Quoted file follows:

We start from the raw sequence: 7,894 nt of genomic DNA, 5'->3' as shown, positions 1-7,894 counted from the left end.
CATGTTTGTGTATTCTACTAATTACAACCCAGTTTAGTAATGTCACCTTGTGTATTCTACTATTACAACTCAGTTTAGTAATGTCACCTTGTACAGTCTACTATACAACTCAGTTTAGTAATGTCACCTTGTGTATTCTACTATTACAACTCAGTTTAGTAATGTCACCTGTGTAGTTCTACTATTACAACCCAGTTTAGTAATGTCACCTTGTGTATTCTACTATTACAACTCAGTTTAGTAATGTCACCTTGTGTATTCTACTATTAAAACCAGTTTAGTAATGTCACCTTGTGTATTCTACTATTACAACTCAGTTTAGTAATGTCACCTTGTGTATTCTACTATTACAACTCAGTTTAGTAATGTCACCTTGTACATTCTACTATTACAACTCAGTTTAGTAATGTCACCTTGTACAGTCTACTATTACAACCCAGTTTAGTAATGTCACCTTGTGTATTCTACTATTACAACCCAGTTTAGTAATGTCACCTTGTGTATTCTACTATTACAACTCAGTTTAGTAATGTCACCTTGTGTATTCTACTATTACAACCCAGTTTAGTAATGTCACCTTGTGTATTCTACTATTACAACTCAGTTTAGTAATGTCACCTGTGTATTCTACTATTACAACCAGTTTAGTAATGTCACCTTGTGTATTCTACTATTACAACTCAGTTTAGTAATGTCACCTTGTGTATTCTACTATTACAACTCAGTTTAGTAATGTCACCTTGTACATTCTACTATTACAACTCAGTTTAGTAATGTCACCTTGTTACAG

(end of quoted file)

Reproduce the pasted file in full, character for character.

We start from the raw sequence: 7,894 nt of genomic DNA, 5'->3' as shown, positions 1-7,894 counted from the left end.
CATGTTTGTGTATTCTACTAATTACAACCCAGTTTAGTAATGTCACCTTGTGTATTCTACTATTACAACTCAGTTTAGTAATGTCACCTTGTACAGTCTACTATACAACTCAGTTTAGTAATGTCACCTTGTGTATTCTACTATTACAACTCAGTTTAGTAATGTCACCTGTGTAGTTCTACTATTACAACCCAGTTTAGTAATGTCACCTTGTGTATTCTACTATTACAACTCAGTTTAGTAATGTCACCTTGTGTATTCTACTATTAAAACCAGTTTAGTAATGTCACCTTGTGTATTCTACTATTACAACTCAGTTTAGTAATGTCACCTTGTGTATTCTACTATTACAACTCAGTTTAGTAATGTCACCTTGTACATTCTACTATTACAACTCAGTTTAGTAATGTCACCTTGTACAGTCTACTATTACAACCCAGTTTAGTAATGTCACCTTGTGTATTCTACTATTACAACCCAGTTTAGTAATGTCACCTTGTGTATTCTACTATTACAACTCAGTTTAGTAATGTCACCTTGTGTATTCTACTATTACAACCCAGTTTAGTAATGTCACCTTGTGTATTCTACTATTACAACTCAGTTTAGTAATGTCACCTGTGTATTCTACTATTACAACCAGTTTAGTAATGTCACCTTGTGTATTCTACTATTACAACTCAGTTTAGTAATGTCACCTTGTGTATTCTACTATTACAACTCAGTTTAGTAATGTCACCTTGTACATTCTACTATTACAACTCAGTTTAGTAATGTCACCTTGTTACAG